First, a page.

FDA Panel Backs Novo Nordisk Insulin–GLP-1 Combination IDegLira

SILVER SPRING, MD — A US Food and Drug Administration (FDA) advisory committee has given its blessing to a new injectable that combines fixed doses of a long-acting basal insulin with a glucagonlike peptide 1 (GLP-1) receptor agonist for diabetes.

The FDA's Endocrinologic and Metabolic Drugs Advisory Committee voted unanimously — 16 to 0 — that the product, a combination of the GLP-1 agonist liraglutide (Victoza, Novo Nordisk) and the long-acting insulin degludec (Tresiba, Novo Nordisk) — should be approved as an adjunct to diet and exercise to improve glycemic control in adults with type 2 diabetes mellitus.

The product, developed by Novo Nordisk, has been known as IDegLira in clinical trials but is already approved in Europe under the brand name Xultophy .

The FDA generally follows its panels' advice.

"Is the combination needed in the healthcare armamentarium to treat diabetes mellitus?" asked panel member Kenneth Burman, MD, director of the endocrinology section at MedStar Washington Hospital Center, Washington, DC. "The answer is yes."

Committee member Marie C Gelato, MD, PhD, professor of medicine at Stony Brook University, New York, agreed. "Diabetes is a tough disease, and we need all of the things we can muster to get it under control," she said.

Dr Burman said the combination offered advantages in patient compliance, decreased patient costs, and fewer injections. But many issues remain unresolved, including the potential for medication errors with the two-drug combination and the difficulty of incremental dosing in a fixed-ratio product.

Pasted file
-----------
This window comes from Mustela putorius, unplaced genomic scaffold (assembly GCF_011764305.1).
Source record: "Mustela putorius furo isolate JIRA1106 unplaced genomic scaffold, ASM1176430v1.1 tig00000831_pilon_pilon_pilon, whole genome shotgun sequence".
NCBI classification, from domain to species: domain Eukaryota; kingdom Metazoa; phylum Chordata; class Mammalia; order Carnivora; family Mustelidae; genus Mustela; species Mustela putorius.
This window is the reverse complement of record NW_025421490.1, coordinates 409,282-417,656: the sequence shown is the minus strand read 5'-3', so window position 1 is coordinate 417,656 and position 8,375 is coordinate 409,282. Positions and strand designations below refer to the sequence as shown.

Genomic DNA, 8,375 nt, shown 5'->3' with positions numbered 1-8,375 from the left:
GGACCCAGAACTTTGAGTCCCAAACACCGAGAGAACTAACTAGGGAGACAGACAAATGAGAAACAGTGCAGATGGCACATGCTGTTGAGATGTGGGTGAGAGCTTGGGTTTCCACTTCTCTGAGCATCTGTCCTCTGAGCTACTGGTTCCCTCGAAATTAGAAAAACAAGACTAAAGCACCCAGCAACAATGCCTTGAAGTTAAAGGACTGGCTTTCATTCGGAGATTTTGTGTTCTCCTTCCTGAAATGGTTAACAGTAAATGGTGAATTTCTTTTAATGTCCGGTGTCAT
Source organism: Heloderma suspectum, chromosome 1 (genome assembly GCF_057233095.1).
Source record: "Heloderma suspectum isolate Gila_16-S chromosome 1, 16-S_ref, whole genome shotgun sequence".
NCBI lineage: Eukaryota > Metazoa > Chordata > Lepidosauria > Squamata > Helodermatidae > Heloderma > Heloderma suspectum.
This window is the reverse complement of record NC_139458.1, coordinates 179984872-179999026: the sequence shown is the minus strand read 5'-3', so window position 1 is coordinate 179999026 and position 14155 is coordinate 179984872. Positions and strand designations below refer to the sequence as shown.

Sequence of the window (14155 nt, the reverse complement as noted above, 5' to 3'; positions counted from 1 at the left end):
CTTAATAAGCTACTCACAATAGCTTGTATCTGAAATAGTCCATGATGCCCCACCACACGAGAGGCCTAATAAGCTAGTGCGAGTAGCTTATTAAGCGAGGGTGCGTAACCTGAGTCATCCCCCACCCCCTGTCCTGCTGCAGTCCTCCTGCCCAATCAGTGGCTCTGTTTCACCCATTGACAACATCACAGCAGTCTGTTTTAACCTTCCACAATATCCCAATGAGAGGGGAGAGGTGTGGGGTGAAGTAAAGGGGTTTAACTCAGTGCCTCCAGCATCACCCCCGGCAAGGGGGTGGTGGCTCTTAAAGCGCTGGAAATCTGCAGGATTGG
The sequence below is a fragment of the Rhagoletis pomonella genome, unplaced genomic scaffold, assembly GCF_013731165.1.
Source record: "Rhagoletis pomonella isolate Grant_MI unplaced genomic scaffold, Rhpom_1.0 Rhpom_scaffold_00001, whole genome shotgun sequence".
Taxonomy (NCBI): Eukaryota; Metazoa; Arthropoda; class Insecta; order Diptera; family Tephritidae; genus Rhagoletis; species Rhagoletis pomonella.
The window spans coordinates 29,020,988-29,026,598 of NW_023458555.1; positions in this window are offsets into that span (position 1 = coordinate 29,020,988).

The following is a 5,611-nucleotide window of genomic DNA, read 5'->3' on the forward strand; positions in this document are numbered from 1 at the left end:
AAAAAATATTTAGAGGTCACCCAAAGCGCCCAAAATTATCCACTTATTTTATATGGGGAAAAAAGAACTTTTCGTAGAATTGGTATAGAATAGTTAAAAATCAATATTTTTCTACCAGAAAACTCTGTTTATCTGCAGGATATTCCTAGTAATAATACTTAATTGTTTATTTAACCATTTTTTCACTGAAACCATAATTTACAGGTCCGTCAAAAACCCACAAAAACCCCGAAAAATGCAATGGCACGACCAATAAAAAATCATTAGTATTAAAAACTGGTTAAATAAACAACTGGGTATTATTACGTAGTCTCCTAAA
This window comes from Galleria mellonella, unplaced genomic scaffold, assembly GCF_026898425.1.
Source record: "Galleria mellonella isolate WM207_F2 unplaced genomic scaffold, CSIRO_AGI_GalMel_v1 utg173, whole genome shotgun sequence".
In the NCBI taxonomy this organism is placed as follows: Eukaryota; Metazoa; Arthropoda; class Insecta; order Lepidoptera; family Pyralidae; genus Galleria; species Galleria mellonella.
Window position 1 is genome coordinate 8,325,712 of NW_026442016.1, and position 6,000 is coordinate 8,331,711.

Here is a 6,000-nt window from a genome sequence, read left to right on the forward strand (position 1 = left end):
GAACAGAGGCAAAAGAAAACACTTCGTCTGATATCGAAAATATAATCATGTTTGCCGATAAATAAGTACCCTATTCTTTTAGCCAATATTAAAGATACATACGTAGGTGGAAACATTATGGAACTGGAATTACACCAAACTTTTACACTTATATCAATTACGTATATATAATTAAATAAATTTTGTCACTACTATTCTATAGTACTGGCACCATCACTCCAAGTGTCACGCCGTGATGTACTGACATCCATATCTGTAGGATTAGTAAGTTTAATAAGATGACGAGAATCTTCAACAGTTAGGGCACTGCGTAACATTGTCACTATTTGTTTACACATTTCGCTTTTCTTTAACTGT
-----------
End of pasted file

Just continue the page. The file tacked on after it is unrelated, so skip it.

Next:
Committee chair Robert J Smith, MD, an endocrinologist at Warren Alpert School of Medicine, Brown University, Providence, Rhode Island, said that an insulin-containing combination might overcome what he called "insulin inertia" — the reluctance to prescribe insulin when needed. Another part of the attraction is that patients on IDegLira lost weight when compared with insulin.

Liraglutide has been marketed as Victoza for the treatment of type 2 diabetes for a number of years and was recently approved at a higher dose, as Saxenda, for the treatment of obesity. Approval of the long-acting insulin degludec (Tresiba, Novo Nordisk) was delayed in the US for a number of years, but it was finally approved last September.

Lower Starting Doses, Fewer Side Effects?

Novo Nordisk sought approval based on the theory that the two drugs together will allow patients to intensify treatment at lower starting doses of each medication separately and therefore with fewer side effects. The panel members agreed that the company met its safety and efficacy end points, although most were concerned about dropouts that led to missing data.

And panelists said they'd like to have more reassurance that prescribers and patients would understand how to use the pen injector device, which will be labeled with simple numbers.

The committee also was uncertain about patient selection for IDegLira. "We need some better guidelines, and I'd rather see them before the drug would be marketed, said Steven B Meisel, PharmD, system director of patient safety, Fairview Health Services, Minneapolis, Minnesota.

Peter WF Wilson, MD, director of epidemiology and genomic medicine at Atlanta Veterans Administration Medical Center, Georgia, said he saw a role for treating patients with HbA1c levels in the 7% to 8% range who had not gotten a good response to a GLP-1 agonist alone.

Most panelists concurred that the combination was probably most beneficial to patients who had already been on either a GLP-1 agonist or insulin. But it would be harder to select patients who had previously been on insulin, depending on which type of insulin they had taken, the doctors said.

FDA Questions Some Efficacy Conclusions

Novo Nordisk submitted five phase 3 clinical studies to the agency. The FDA said that although the primary end point was met for all the trials, it was concerned that insulin titration may have resulted in an overstatement of the treatment effect on HbA1c in the insulin-comparator trials.

Titration affects the timing of the maximally effective dose, said Tania Condarco, MD, a clinical reviewer for the agency. She suggested that Novo Nordisk may have based conclusions on incomplete data in those insulin-comparator trials.